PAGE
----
Ancestral Haloalkane Dehalogenases Show Robustness and Unique Substrate Specificity
|Year of publication
|Article in Periodical
|Magazine / Source
|MU Faculty or unit
|ancestral sequence reconstruction; haloalkane dehalogenase; protein engineering; robustness; substrate specificity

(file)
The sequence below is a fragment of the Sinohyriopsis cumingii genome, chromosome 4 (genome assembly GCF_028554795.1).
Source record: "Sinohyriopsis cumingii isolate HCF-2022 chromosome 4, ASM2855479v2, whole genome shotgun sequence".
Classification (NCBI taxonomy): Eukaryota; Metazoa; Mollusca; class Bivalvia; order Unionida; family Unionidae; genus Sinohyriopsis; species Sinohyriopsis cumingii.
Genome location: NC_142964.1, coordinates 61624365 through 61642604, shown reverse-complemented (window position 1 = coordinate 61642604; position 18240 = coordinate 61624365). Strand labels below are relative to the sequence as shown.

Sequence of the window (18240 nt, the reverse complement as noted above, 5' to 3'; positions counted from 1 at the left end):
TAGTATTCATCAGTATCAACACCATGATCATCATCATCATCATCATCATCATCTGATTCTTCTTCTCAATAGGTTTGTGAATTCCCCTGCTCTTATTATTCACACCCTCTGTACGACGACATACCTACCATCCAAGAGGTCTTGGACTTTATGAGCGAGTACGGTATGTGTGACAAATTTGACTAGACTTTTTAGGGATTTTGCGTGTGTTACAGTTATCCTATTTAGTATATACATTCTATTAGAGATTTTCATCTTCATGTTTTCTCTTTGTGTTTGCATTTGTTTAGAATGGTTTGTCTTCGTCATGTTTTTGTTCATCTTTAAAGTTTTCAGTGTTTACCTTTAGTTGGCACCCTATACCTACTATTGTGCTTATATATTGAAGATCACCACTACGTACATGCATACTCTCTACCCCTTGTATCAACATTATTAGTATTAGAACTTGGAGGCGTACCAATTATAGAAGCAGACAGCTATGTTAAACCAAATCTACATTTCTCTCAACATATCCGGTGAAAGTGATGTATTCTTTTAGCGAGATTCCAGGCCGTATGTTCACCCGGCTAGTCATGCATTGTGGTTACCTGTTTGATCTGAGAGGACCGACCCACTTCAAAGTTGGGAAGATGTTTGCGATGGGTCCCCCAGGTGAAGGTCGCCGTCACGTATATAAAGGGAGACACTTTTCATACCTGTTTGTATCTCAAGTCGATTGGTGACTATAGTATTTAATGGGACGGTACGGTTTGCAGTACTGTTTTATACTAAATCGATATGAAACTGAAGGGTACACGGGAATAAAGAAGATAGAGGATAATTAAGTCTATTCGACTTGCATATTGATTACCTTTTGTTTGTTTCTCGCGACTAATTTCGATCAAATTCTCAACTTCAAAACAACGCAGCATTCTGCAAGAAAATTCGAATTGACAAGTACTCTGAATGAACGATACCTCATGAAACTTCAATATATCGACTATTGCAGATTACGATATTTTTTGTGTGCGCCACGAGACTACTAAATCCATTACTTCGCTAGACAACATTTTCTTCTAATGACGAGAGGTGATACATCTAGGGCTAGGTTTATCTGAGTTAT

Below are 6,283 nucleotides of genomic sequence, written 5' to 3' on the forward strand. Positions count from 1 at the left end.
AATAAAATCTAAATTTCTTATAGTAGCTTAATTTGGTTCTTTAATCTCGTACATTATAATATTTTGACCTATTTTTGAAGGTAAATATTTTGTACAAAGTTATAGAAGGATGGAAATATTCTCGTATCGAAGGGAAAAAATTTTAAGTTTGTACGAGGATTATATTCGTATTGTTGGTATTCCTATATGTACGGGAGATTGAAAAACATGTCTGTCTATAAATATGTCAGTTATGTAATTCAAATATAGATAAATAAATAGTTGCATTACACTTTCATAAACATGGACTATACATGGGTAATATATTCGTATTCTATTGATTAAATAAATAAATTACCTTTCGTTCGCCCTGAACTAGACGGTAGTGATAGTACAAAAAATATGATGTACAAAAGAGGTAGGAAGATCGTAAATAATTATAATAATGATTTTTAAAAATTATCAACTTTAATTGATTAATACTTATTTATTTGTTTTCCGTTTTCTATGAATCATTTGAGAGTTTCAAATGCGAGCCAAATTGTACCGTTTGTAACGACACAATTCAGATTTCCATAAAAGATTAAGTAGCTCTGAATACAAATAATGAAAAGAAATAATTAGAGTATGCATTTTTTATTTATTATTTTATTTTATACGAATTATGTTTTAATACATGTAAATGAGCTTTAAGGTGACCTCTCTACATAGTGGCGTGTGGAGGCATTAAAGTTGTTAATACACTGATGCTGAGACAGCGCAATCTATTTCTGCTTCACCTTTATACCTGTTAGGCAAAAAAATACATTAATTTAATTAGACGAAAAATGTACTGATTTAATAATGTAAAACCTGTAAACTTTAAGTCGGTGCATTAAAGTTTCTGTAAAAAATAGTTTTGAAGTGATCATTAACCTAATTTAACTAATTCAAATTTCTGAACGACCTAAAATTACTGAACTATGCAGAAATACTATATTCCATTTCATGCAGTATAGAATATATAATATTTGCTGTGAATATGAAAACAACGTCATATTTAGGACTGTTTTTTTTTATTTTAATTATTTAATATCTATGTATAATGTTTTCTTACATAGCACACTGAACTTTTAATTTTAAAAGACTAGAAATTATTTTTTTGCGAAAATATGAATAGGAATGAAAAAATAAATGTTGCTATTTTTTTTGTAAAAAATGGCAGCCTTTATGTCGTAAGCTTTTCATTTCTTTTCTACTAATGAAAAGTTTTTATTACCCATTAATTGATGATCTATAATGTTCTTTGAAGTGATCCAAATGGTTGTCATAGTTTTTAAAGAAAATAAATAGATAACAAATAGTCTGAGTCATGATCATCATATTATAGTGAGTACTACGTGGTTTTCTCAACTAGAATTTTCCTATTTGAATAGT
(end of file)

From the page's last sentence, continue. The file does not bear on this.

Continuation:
|Ancestral sequence reconstruction (ASR) represents a powerful approach for empirical testing structure-function relationships of diverse proteins. We employed ASR to predict sequences of five ancestral haloalkane dehalogenases (HLDs) from the HLD-II subfamily. Genes encoding the inferred ancestral sequences were synthesized and expressed in Escherichia coli, and the resurrected ancestral enzymes (AncHLD1–5) were experimentally characterized. Strikingly, the ancestral HLDs exhibited significantly enhanced thermodynamic stability compared to extant enzymes (DTm up to 24 8C), as well as higher specific activities with preference for short multi-substituted halogenated substrates. Moreover, multivariate statistical analysis revealed a shift in the substrate specificity profiles of AncHLD1 and AncHLD2. This is extremely difficult to achieve by rational protein engineering. The study highlights that ASR is an efficient approach for the development of novel biocatalysts and robust templates for directed evolution.